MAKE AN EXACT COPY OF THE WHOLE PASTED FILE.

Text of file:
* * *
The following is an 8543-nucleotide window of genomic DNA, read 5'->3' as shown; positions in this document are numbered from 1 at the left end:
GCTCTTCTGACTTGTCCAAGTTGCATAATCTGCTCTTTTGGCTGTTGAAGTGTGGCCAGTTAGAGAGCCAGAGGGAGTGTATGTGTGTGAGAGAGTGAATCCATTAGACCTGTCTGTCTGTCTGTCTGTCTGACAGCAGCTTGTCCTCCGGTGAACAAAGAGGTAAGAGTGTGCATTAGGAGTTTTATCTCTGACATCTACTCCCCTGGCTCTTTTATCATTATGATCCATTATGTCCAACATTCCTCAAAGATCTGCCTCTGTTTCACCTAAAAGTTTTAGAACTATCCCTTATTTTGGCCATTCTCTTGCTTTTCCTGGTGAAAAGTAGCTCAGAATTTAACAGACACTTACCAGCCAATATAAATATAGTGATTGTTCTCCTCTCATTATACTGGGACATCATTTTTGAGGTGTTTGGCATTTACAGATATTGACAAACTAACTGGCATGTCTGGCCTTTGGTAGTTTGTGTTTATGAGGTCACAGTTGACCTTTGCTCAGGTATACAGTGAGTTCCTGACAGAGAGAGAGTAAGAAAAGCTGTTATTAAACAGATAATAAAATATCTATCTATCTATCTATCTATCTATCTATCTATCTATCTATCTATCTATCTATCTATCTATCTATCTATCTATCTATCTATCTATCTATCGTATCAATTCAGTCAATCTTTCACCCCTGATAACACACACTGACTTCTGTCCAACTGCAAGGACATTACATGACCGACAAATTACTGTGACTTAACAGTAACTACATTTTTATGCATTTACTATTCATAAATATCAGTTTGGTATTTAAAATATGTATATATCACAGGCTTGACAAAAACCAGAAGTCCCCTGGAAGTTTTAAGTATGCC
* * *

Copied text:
The following is an 8543-nucleotide window of genomic DNA, read 5'->3' as shown; positions in this document are numbered from 1 at the left end:
GCTCTTCTGACTTGTCCAAGTTGCATAATCTGCTCTTTTGGCTGTTGAAGTGTGGCCAGTTAGAGAGCCAGAGGGAGTGTATGTGTGTGAGAGAGTGAATCCATTAGACCTGTCTGTCTGTCTGTCTGTCTGACAGCAGCTTGTCCTCCGGTGAACAAAGAGGTAAGAGTGTGCATTAGGAGTTTTATCTCTGACATCTACTCCCCTGGCTCTTTTATCATTATGATCCATTATGTCCAACATTCCTCAAAGATCTGCCTCTGTTTCACCTAAAAGTTTTAGAACTATCCCTTATTTTGGCCATTCTCTTGCTTTTCCTGGTGAAAAGTAGCTCAGAATTTAACAGACACTTACCAGCCAATATAAATATAGTGATTGTTCTCCTCTCATTATACTGGGACATCATTTTTGAGGTGTTTGGCATTTACAGATATTGACAAACTAACTGGCATGTCTGGCCTTTGGTAGTTTGTGTTTATGAGGTCACAGTTGACCTTTGCTCAGGTATACAGTGAGTTCCTGACAGAGAGAGAGTAAGAAAAGCTGTTATTAAACAGATAATAAAATATCTATCTATCTATCTATCTATCTATCTATCTATCTATCTATCTATCTATCTATCTATCTATCTATCTATCTATCTATCTATCTATCTATCGTATCAATTCAGTCAATCTTTCACCCCTGATAACACACACTGACTTCTGTCCAACTGCAAGGACATTACATGACCGACAAATTACTGTGACTTAACAGTAACTACATTTTTATGCATTTACTATTCATAAATATCAGTTTGGTATTTAAAATATGTATATATCACAGGCTTGACAAAAACCAGAAGTCCCCTGGAAGTTTTAAGTATGCC